That’s something we fought against in promoting the film. The genocide is an incredibly important subject matter, but Armenian culture has been overshadowed by it. As an Armenian trying to drag my non-Armenian friends to see a film about a genocide is not easy. I wanted to make something that was not about the genocide but also pushing in the opposite direction in making something that was just enjoyable to watch.
If the movie gets an Oscar nomination, what would that mean for Armenia?
In my view, if France gets nominated, if England gets nominated, it’s great for the country, but if Armenia was to get a nomination, I can’t think of another way that myself as an artist can actually make a positive impact on the country. It would be huge, to be honest, because a lot of what Armenia suffers from, most people don’t know what Armenia is, or where it is, or that it exists, and that’s part of what the country has struggled from, being unknown. As a filmmaker, I really wanted to do my best to help elevate the awareness of the country. A nomination would make a huge impact in terms of helping develop the film industry there, for people to see it as a viable place to shoot films, the talent that exists there. Not that this is a showcase, but I’ve already had filmmakers ask me about the score.
For many Westerners, their knowledge of Armenia stops after the Soviet takeover and is limited, probably, in recent years to the recently ceased territorial conflict with Azerbaijan.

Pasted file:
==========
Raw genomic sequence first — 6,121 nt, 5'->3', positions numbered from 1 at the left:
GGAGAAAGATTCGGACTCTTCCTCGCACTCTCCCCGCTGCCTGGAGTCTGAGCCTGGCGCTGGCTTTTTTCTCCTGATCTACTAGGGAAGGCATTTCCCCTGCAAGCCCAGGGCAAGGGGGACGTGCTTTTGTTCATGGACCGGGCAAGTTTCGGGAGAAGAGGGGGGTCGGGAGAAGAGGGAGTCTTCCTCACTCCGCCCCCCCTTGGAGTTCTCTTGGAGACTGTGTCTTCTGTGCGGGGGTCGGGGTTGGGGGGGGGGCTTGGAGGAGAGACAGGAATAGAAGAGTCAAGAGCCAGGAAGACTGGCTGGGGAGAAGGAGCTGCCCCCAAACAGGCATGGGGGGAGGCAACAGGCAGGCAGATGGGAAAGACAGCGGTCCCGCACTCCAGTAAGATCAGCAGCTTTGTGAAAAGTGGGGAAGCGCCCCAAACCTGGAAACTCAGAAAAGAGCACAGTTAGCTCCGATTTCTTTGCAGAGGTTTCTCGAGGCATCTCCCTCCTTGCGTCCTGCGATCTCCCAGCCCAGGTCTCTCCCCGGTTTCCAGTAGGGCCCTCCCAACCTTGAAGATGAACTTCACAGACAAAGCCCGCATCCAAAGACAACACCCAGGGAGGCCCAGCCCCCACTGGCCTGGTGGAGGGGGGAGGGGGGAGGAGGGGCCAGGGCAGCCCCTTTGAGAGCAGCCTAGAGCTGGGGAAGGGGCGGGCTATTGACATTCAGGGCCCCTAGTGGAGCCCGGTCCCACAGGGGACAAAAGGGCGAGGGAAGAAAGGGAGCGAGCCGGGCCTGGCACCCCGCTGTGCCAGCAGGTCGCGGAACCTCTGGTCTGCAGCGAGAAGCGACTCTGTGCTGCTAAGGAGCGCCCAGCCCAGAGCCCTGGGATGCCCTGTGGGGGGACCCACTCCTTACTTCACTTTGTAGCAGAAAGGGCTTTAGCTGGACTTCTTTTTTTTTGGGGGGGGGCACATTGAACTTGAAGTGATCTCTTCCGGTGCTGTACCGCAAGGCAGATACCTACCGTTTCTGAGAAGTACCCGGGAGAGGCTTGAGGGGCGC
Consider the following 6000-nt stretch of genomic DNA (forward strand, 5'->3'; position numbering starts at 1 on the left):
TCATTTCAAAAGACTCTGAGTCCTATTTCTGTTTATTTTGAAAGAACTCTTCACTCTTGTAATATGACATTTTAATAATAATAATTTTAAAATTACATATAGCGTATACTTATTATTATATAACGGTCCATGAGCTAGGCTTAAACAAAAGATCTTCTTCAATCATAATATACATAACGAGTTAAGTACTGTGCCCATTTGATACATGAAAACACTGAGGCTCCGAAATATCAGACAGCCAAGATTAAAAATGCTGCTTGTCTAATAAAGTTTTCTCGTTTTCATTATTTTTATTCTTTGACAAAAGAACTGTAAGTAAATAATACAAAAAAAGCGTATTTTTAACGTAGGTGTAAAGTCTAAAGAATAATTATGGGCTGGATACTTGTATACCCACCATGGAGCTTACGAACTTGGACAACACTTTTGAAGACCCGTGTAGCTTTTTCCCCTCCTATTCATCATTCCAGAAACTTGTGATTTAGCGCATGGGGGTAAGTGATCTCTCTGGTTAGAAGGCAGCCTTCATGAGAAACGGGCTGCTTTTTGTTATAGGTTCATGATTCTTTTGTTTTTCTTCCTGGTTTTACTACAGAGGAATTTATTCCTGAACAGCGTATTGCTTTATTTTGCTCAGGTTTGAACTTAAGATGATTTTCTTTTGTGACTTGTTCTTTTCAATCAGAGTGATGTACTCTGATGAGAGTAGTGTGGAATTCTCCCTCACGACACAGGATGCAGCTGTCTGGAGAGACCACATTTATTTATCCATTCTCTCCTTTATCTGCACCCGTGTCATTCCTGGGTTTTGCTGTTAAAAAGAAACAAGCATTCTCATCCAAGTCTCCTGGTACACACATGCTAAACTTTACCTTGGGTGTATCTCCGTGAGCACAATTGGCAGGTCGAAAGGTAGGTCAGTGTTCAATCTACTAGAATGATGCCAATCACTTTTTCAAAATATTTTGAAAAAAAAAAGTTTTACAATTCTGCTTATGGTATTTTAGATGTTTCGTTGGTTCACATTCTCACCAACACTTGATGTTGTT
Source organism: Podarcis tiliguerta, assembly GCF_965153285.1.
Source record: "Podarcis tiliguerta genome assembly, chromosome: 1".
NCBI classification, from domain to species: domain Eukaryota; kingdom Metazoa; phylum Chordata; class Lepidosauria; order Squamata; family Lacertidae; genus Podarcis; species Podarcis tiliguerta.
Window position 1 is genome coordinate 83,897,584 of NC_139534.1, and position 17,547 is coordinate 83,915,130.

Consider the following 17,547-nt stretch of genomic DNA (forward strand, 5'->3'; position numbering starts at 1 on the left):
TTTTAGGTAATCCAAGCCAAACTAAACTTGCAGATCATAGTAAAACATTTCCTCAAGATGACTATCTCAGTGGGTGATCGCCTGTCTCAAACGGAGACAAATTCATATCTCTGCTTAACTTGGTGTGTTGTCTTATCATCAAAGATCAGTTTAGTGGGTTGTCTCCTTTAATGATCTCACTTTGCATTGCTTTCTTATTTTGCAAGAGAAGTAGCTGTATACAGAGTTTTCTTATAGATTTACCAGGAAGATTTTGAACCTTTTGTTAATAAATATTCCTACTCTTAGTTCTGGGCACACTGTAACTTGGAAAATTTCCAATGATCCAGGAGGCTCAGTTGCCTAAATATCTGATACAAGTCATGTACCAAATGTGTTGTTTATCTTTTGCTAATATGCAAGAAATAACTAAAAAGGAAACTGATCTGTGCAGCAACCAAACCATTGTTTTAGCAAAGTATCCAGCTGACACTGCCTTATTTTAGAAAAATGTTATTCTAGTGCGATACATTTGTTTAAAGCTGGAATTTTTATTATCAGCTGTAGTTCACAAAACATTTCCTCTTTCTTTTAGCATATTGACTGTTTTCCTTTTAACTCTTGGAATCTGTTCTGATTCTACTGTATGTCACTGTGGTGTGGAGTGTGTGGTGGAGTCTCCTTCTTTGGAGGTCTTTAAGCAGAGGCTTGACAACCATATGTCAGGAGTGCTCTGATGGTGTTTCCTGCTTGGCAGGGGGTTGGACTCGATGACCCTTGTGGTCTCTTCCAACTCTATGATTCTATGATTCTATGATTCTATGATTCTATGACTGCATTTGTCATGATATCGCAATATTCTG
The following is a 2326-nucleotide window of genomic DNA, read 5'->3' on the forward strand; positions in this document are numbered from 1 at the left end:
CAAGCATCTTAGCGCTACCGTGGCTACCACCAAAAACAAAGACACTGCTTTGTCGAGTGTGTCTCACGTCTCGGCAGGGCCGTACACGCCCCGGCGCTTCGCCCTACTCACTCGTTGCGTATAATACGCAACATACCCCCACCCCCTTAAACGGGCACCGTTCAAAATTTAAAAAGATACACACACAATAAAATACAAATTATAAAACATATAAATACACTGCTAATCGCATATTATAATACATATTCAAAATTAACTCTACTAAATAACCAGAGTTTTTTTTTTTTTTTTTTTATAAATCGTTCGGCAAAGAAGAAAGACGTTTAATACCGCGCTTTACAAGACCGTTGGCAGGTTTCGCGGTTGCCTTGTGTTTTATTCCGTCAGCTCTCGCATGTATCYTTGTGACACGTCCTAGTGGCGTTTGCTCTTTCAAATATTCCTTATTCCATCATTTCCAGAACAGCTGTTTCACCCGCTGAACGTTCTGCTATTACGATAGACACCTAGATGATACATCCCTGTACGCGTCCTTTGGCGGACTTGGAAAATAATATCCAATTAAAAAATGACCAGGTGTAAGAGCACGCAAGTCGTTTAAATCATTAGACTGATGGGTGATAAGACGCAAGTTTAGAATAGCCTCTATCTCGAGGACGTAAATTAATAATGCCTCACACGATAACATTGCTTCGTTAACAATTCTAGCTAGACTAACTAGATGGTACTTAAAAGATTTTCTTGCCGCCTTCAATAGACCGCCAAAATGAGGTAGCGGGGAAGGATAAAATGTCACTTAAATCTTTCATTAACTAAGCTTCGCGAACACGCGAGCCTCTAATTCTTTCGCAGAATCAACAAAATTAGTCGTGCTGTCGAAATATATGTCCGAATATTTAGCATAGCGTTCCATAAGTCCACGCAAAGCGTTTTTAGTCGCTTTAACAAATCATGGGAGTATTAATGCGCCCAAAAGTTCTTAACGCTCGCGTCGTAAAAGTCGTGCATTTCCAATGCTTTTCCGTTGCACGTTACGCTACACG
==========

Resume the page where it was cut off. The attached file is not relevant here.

I’ve had a difficult time getting films made in the U.S. Armenia was an opportunity to get to make a truly independent film where you can explore and try things. Not just for me, but for other filmmakers to see that possibility [is critical]. It’s a business for sure, and people want to make money, but as an art form, it’s a way to kind of explore and try things and find new voices. Seeing Armenia as an opportunity, as a place where independent film can get made, I think that’s an important thing for me.
Did you always intend to play the lead?
I went through a period at the beginning of trying to get more name actors to play the role. Raising funds is often based on your attachments. But I gained the trust of the people who helped put the film together, which included the Armenian government and the Ministry of Culture.
How did you assemble the rest of the cast? Some of your actors actually ended up joining the military in the conflict with Azerbaijan after filming.
The majority of the cast is based in Armenia or Armenians from the homeland. The actor who played Tigran [Hovik Keuchkerian], he’s probably the only other, he’s a Spanish Armenian actor who was on a show called “Money Heist” and is pretty well known in Spain. And then the two Russian actors essentially I went with the two Russian actors are very similar to their roles. Nelli Uvarova [who plays Sona] is well known in Russia, but she’s also half-Armenian, much like the character that she plays. Basically, she told me her mom is exactly who her character was, but they’re well-known actors in Russia, but also because of the conflict there, they’ve fled. They’re unfortunately not able to be in where they grew up. They’ve fled the country. So it’s an international cast. Armenia is interesting in that the majority of Armenians don’t live in the country.